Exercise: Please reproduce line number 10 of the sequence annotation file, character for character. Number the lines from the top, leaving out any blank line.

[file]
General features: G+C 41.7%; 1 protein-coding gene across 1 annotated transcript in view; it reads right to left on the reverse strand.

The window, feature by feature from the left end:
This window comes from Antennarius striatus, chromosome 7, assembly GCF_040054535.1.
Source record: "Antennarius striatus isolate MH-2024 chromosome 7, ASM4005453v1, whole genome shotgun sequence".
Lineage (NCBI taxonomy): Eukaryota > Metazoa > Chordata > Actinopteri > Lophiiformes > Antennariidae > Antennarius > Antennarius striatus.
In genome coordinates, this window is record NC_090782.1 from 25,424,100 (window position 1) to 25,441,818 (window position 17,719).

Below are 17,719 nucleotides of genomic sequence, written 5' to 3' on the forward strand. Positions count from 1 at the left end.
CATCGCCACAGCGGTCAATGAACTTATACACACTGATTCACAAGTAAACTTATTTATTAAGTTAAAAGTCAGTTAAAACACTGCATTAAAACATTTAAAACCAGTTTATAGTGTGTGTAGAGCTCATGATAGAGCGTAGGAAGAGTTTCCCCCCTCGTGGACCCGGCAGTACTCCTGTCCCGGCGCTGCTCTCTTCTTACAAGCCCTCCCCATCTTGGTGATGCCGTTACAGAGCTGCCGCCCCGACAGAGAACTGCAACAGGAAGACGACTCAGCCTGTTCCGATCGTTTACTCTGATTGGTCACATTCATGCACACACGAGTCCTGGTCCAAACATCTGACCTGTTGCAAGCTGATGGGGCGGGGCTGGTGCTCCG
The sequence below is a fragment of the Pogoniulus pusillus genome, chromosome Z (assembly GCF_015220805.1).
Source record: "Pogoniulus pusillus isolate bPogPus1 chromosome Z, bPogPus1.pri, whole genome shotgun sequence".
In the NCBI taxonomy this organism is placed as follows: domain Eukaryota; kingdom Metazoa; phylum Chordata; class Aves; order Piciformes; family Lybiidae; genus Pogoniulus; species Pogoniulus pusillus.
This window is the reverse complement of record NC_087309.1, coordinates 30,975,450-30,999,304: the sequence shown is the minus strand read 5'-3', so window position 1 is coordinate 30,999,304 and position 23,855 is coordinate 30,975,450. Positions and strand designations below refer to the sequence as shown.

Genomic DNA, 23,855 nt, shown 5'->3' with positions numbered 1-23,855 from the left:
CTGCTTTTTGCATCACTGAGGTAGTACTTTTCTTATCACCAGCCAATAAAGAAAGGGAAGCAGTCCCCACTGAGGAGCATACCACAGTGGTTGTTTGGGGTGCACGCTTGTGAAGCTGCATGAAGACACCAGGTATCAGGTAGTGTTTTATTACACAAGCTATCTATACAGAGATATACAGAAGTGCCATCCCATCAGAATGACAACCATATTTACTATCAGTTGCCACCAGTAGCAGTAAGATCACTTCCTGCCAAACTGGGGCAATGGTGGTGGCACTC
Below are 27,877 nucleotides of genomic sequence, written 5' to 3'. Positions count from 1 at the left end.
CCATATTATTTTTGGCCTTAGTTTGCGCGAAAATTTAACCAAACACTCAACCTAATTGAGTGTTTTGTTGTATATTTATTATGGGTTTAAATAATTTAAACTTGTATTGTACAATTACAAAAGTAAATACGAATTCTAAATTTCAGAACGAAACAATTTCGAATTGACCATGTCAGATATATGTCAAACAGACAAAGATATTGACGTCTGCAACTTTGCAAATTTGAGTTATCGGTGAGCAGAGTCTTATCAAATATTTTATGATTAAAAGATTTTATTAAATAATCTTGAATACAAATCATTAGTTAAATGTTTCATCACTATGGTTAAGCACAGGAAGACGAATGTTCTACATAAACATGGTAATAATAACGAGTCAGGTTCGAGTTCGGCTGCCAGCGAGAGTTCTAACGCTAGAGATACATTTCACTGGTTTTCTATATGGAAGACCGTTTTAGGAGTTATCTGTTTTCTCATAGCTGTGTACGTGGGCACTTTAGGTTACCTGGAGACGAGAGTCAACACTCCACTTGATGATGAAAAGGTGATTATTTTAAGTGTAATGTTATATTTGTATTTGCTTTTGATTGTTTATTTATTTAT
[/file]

Source record: "Pogoniulus pusillus isolate bPogPus1 chromosome Z, bPogPus1.pri, whole genome shotgun sequence".